For a Short Time

Inga Iwasiów
For a Short Time
  • Wielka Litera
    Warszawa 2012
    368 pp
    ISBN: 978-83-63387-09-9
    Translation rights: Wielka Litera

Inga Iwasiów's latest novel transports us into the near future, to a provincial city in a country which has withdrawn from the European Union and is trying to swim against the current in resisting globalisation. Some of the characters from Bambino, the first book in Iwasiów's trilogy, reappear in this pensive novel: first and foremost amongst them is Sylwia, the Polish Studies professor, who suffers from a memory disorder and seeks temporary escape from her work. Going abroad to carry out research for her university as part of an EU project forms a pretext for examining her own life, reviewing her own experiences for indications of the direction she should follow and weighing up her life in a way that is typical of middle age. Sylwia observes the development of a regional culture in this ex-European country and slowly becomes involved in the lives of a few of the city's residents, exchanging her hotel room for rented lodgings. A local hairdresser called Ruta also finds herself at a turning point. Just like the Polish professor and the other characters in this novel, she struggles to make a definitive decision: in Ruta's case the decision is whether to stay in her home city, where she feels she fits in, or to emigrate to America following in the footsteps of her more enterprising husband. In the meantime she runs a small retro hairdressing salon, an unofficial meeting place and talking shop for both younger and older women, an inconsequential women's utopia, where they discuss family issues, relationships with men and career choices. To that extent this university-focused novel (an uncommon genre in Polish literature) also examines social norms and human psychology as it focuses on the characters' thoughts and experiences. Sylwia tries to cope with a technologically mechanised, soulless approach to life, which requires her to communicate by filling in tables and giving points, and shuts off culture and the arts into a museum zone; Ruta shies away from abandoning her home city and hairdressing salon; her brother dislikes the thought of leaving his library collections behind for the sake of making his way in America. The main characters of For A Short Time are disillusioned and weary of the deluge of information and the relentless rush of new technology: they feel torn between the flexibility and modernity of Europe and attachment to their own locality and life at a pace to which they are accustomed. Iwasiów's novel describes attempts to escape the limitations and requirements of rationality, while at the same time warning of what awaits us just ahead. The calm tone of this novel, the sensuality in many of the episodes and the amusing and perceptive observations of day-to-day life work in perfect harmony with this vision.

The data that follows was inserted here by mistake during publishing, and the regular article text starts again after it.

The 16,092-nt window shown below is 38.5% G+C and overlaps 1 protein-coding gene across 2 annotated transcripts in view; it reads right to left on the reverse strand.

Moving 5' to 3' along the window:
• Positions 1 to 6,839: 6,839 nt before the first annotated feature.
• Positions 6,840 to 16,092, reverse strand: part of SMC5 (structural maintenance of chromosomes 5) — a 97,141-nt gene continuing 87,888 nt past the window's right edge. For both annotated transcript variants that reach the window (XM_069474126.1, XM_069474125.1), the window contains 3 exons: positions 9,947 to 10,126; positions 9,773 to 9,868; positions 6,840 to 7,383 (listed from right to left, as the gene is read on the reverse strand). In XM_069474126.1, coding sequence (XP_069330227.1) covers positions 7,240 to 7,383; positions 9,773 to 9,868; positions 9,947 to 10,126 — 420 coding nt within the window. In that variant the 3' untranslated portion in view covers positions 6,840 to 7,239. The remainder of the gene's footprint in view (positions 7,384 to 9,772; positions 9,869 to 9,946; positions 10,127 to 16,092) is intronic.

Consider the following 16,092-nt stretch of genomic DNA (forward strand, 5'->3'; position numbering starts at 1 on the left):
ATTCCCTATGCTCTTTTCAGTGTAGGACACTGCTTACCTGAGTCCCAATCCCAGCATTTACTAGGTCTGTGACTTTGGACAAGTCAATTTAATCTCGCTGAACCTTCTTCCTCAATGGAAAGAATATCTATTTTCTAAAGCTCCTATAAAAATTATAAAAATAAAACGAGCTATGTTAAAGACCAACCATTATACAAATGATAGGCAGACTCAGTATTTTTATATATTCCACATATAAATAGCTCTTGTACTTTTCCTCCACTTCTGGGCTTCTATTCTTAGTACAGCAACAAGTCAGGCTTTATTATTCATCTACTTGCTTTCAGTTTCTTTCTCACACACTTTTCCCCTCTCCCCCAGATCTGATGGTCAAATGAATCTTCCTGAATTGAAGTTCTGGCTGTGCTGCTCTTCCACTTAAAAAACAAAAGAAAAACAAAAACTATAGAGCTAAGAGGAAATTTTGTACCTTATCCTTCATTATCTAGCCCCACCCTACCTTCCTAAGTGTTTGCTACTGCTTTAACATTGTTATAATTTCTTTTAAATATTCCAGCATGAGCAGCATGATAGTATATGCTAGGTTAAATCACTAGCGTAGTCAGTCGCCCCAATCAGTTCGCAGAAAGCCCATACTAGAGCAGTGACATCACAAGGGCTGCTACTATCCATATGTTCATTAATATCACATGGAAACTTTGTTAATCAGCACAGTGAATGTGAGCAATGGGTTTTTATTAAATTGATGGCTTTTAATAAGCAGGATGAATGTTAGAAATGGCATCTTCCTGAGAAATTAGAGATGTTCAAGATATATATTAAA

Beata Kozak